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Choosing SSR and fuses for AC heatbed

Posted by jjfawkes 
Choosing SSR and fuses for AC heatbed
January 02, 2019 08:49AM
Hi,
I am building a new printer with Silicone heating pad 220V, 750W, 300x300 mm.
[i.imgur.com]
I want to install it properly with all the safety precautions, because I don't want to kill myself or burn the house down.

Which solid state relay and fuses should I be using? Are there some detailed guides/wikis/tutorials on how to install all of it?
What types of wires/cables must be used?

Thanks!

Edited 2 time(s). Last edit at 01/02/2019 08:54AM by jjfawkes.
VDX
Re: Choosing SSR and fuses for AC heatbed
January 02, 2019 10:29AM
... think about using a transformator with 16V to 50V AC instead of direct line -- will reduce the possible hazards drastically!!


Viktor
--------
Aufruf zum Projekt "Müll-freie Meere" - [reprap.org]
Call for the project "garbage-free seas" - [reprap.org]
Re: Choosing SSR and fuses for AC heatbed
January 02, 2019 11:06AM
Viktor, wouldn't it beat the whole purpose of having AC heatbed? If I underpower it drastically then it would heat at a similar speed as PCB or other types of DC regulated beds.
Re: Choosing SSR and fuses for AC heatbed
January 02, 2019 12:08PM
SSR: any DC-AC SSR with sufficient output voltage and current rating and with 3-32VDC control input is suitable. Current draw will be around 3.4A, but if you choose an SSR with a much higher current rating then you won't need a heatsink. Fotek SSR-25DA is a popular choice, although unfortunately many Fotek SSRs sold on eBay are fakes, with the triac inside rated at a lower current than it should be. Crydom D2425 is a more expensive alternative.

Cables: the silicon heater will probably come with a length of silicone covered mains cable already attached. The type of mains cable you need between the printer and the wall plug will depend on your local regulations.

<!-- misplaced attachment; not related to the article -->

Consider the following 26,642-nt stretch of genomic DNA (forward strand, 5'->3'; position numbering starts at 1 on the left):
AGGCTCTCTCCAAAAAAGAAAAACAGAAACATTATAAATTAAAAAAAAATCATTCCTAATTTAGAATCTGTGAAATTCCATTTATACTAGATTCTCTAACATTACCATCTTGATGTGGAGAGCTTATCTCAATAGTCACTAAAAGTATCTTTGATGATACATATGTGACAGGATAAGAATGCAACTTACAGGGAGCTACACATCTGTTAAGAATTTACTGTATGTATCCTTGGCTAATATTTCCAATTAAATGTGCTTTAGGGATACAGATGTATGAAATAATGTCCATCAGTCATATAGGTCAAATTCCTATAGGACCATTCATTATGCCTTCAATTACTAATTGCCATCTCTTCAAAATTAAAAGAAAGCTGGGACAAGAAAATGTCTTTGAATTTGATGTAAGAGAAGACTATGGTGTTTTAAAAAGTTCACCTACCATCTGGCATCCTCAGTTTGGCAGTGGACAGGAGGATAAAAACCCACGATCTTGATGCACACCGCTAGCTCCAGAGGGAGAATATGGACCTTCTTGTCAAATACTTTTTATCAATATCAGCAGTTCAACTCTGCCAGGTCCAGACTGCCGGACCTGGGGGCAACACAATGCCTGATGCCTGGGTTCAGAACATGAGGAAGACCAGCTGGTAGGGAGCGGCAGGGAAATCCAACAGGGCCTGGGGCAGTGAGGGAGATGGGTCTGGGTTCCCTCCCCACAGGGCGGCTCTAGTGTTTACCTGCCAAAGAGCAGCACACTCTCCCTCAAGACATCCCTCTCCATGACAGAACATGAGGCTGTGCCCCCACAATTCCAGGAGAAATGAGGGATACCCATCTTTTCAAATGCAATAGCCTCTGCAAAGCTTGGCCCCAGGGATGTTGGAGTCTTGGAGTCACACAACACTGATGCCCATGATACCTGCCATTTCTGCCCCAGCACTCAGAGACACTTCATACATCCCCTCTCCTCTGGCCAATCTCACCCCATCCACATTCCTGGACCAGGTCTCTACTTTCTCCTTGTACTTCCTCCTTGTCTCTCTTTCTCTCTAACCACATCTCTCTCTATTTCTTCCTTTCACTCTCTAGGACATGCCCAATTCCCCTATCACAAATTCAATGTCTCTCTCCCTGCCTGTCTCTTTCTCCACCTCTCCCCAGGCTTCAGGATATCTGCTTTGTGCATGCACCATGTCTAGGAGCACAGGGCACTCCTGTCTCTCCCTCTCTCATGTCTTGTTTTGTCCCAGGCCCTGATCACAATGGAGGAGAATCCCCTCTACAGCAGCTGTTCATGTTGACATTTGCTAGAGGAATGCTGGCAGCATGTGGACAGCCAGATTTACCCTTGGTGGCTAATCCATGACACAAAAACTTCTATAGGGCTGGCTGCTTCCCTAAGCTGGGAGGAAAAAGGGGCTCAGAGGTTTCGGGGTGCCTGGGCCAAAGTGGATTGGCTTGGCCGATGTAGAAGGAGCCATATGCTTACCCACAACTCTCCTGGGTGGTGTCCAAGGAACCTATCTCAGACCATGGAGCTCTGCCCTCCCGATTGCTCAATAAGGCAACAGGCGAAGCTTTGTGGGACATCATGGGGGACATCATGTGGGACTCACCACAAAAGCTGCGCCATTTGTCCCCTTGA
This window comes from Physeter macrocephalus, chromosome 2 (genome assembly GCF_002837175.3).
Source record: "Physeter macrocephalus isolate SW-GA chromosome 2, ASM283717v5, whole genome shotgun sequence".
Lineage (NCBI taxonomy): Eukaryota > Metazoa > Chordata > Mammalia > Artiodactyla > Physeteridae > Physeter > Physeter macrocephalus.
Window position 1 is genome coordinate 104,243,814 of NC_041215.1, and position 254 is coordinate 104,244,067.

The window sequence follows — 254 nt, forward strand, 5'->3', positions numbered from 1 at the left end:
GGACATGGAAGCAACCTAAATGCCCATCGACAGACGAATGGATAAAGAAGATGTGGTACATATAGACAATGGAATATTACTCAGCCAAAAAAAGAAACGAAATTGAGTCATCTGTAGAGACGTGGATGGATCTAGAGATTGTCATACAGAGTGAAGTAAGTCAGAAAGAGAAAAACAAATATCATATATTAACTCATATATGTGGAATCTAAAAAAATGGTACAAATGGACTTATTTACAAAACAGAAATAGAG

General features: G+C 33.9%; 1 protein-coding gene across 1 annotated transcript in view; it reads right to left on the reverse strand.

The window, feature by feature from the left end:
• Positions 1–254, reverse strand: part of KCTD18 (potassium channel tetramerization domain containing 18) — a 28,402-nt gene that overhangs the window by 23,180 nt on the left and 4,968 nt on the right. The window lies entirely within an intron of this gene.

Safety precautions:
- You must use a 3-pin plug and 3-core mains cable, and connect the bed plate and other metalwork of the printer to mains ground.
- For added safety use a GFCI (or RCD in the UK) protector in the mains supply.
- If the bed will be moving then use highly flexible cable to connect the bed heater wires to a terminal block on the fixed part of the printer, and you MUST use strain relief at both ends.



Large delta printer [miscsolutions.wordpress.com], Robotdigg SCARA printer, Crane Quad and Ormerod

Disclosure: I design Duet electronics and work on RepRapFirmware, [duet3d.com].
VDX
Re: Choosing SSR and fuses for AC heatbed
January 02, 2019 02:11PM
... ich you already have a mains-heatbed, then go with it ... otherwise search one with lower voltage (eg. 12V or 24V) and drive it with slightly higher AC instead -- e.g. the 12V DC heatbed with 16V to 18V AC ... this will give pretty fast heatup times, compared to nominal DC winking smiley

You can drive the DC beds with higher DC-voltages too, but the idea behind this "tweak" is to use cheap salvaged transformators instead of more costly high power PSU's ...


Viktor
--------
Aufruf zum Projekt "Müll-freie Meere" - [reprap.org]
Call for the project "garbage-free seas" - [reprap.org]
Re: Choosing SSR and fuses for AC heatbed
January 03, 2019 08:34AM
dc42 - thank you for the info, it is very useful !
Viktor - yes, I already have a 220V heating pad.
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